Think: We now know the total number of passengers and crew. This number will also be the sum of the values in the "Total" row. We can use this to find the missing value of the total number of third class passengers. Once we have this we can use it to find the number of third class passengers who died.
Do:
Total third class passengers | $=$= | $2224-908-285-325$2224−908−285−325 |
$=$= | $706$706 |
Third class passengers who died | $=$= | $\text{Total}-\text{survivors}$Total−survivors |
$=$= | $706-178$706−178 | |
$=$= | $528$528 |
c) What proportion of first class passengers survived?
Think: We need the fraction of first class survivors out of total number of first class passengers written as a decimal.
Do:
Proportion of first class passengers that survived | $=$= | $\frac{\text{first class survivors}}{\text{total number first class passengers}}$first class survivorstotal number first class passengers |
$=$= | $\frac{202}{325}$202325 | |
$\approx$≈ | $0.62$0.62 |
d) What percentage of total passengers and crew survived?
Think: We need the fraction of total survivors out of total number of passengers and crew written as a percentage.
Do:
Percentage of passengers and crew that survived | $=$= | $\frac{\text{total survivors}}{\text{total number passengers and crew}}$total survivorstotal number passengers and crew |
$=$= | $\frac{710}{2224}\times100%$7102224×100% | |
$\approx$≈ | $31.9%$31.9% |
Yuri surveyed a group of people about the type of jobs they had. He recorded the data in the following graph.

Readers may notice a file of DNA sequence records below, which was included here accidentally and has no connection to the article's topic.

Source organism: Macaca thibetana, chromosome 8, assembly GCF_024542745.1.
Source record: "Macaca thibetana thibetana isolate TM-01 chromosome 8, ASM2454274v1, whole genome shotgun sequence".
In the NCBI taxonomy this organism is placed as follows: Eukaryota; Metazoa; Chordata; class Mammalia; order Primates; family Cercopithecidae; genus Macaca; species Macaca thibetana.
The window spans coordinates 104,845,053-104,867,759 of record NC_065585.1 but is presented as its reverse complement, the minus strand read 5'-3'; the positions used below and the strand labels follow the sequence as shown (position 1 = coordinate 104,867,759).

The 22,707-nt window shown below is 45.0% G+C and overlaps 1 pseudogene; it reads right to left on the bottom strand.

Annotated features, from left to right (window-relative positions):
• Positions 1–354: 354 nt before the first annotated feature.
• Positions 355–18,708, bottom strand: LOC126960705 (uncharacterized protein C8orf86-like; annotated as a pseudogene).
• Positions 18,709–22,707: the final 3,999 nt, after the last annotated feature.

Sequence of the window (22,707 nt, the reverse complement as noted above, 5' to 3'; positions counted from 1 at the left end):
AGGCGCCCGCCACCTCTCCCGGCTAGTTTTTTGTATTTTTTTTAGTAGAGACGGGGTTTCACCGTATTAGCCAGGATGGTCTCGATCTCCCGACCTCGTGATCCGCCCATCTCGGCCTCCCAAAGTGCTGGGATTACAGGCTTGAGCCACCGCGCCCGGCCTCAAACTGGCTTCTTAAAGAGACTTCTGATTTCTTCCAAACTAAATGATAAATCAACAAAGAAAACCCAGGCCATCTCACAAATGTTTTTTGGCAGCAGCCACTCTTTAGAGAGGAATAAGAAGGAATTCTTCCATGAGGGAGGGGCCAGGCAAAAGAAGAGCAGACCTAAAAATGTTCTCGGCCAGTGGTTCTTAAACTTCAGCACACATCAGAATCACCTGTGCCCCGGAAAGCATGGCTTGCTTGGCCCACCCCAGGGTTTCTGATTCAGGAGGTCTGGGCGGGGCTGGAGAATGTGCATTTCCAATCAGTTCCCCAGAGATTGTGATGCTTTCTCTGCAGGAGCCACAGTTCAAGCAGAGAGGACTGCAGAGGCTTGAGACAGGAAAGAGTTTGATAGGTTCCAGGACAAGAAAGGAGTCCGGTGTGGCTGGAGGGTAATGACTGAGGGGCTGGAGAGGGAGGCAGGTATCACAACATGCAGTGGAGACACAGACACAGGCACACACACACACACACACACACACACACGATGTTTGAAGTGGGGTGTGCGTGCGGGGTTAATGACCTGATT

Complete the two way table with the information.
No Job | Casual | Part time | Full time | |
---|---|---|---|---|
Men | $\editable{}$ | $\editable{}$ | $\editable{}$ | $\editable{}$ |
Women | $\editable{}$ | $\editable{}$ | $\editable{}$ | $\editable{}$ |
$150$150 tennis players were asked whether they would support equal prize money for the women’s and men’s draw.
Support | Do not support | |
---|---|---|
Males | $\editable{}$ | $35$35 |
Females | $66$66 | $12$12 |
Find the missing value in the table.
How many more players are there in support of equal prize money than those against it?
What percentage of the male tennis players support equal prize money?
Give your answer to one decimal place if necessary.
$36$36 students were asked whether or not they were allergic to nuts and dairy. The two way table is provided below.
Allergic to nuts | Not allergic to nuts | |
---|---|---|
Allergic to dairy | $10$10 | $6$6 |
Not allergic to dairy | $6$6 | $14$14 |
How many students are allergic to nuts?
How many students are allergic to nuts or dairy, or both?
How many students are allergic to at most one of the two things?
In a biology study, the appearance of an animal when carrying a certain gene is recorded. Assume that all animals must cary Gene $A$A or Gene $B$B but not both.
Gene $A$A | Gene $B$B | |
---|---|---|
Light fur | $36$36 | $27$27 |
Dark fur | $28$28 | $x$x |
If, out of all the animals, the proportion carrying Gene A and having light fur is $\frac{4}{19}$419, what is the value of $x$x?
Summarize categorical data for two categories in two-way frequency tables. Interpret relative frequencies in the context of the data (including joint, marginal, and conditional relative frequencies). Recognize possible associations and trends in the data. '[Linear focus; discuss general principle.]